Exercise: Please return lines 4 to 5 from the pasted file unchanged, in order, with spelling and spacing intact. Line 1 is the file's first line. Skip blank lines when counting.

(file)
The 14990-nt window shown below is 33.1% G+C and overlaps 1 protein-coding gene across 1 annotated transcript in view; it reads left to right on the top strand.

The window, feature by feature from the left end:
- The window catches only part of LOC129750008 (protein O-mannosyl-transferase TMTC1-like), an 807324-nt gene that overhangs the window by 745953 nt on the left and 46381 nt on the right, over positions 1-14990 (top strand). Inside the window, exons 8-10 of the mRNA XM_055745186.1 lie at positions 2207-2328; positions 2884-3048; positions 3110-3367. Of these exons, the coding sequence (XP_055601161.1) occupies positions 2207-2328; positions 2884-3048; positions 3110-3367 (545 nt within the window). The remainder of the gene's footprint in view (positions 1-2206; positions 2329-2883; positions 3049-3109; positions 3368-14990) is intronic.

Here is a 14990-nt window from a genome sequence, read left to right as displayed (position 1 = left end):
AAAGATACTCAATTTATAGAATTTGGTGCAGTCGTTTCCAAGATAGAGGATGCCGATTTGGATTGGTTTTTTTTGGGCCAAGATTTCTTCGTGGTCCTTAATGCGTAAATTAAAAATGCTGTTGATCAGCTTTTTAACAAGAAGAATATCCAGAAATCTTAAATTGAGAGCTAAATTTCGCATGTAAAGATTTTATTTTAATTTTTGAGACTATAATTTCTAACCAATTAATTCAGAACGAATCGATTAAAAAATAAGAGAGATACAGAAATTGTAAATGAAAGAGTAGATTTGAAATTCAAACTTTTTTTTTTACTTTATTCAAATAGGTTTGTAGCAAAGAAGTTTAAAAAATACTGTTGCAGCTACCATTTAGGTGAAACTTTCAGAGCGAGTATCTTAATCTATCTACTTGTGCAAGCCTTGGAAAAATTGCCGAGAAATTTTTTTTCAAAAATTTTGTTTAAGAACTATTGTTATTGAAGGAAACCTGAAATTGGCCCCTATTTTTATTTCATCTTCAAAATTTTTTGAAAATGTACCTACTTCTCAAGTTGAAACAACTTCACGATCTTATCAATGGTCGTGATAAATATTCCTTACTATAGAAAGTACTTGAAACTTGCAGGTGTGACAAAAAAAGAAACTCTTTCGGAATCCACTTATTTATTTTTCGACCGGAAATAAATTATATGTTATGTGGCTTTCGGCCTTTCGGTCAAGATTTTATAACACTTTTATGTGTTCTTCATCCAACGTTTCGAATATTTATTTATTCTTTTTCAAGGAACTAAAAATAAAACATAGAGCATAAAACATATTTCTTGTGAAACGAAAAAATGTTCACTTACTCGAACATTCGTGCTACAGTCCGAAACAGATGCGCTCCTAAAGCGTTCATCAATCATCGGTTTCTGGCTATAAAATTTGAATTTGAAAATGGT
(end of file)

Here is a 14990-nt window from a genome sequence, read left to right as displayed (position 1 = left end):
AAAGATACTCAATTTATAGAATTTGGTGCAGTCGTTTCCAAGATAGAGGATGCCGATTTGGATTGGTTTTTTTTGGGCCAAGATTTCTTCGTGGTCCTTAATGCGTAAATTAAAAATGCTGTTGATCAGCTTTTTAACAAGAAGAATATCCAGAAATCTTAAATTGAGAGCTAAATTTCGCATGTAAAGATTTTATTTTAATTTTTGAGACTATAATTTCTAACCAATTAATTCAGAACGAATCGATTAAAAAATAAGAGAGATACAGAAATTGTAAATGAAAGAGTAGATTTGAAATTCAAACTTTTTTTTTTACTTTATTCAAATAGGTTTGTAGCAAAGAAGTTTAAAAAATACTGTTGCAGCTACCATTTAGGTGAAACTTTCAGAGCGAGTATCTTAATCTATCTACTTGTGCAAGCCTTGGAAAAATTGCCGAGAAATTTTTTTTCAAAAATTTTGTTTAAGAACTATTGTTATTGAAGGAAACCTGAAATTGGCCCCTATTTTTATTTCATCTTCAAAATTTTTTGAAAATGTACCTACTTCTCAAGTTGAAACAACTTCACGATCTTATCAATGGTCGTGATAAATATTCCTTACTATAGAAAGTACTTGAAACTTGCAGGTGTGACAAAAAAAGAAACTCTTTCGGAATCCACTTATTTATTTTTCGACCGGAAATAAATTATATGTTATGTGGCTTTCGGCCTTTCGGTCAAGATTTTATAACACTTTTATGTGTTCTTCATCCAACGTTTCGAATATTTATTTATTCTTTTTCAAGGAACTAAAAATAAAACATAGAGCATAAAACATATTTCTTGTGAAACGAAAAAATGTTCACTTACTCGAACATTCGTGCTACAGTCCGAAACAGATGCGCTCCTAAAGCGTTCATCAATCATCGGTTTCTGGCTATAAAATTTGAATTTGAAAATGGT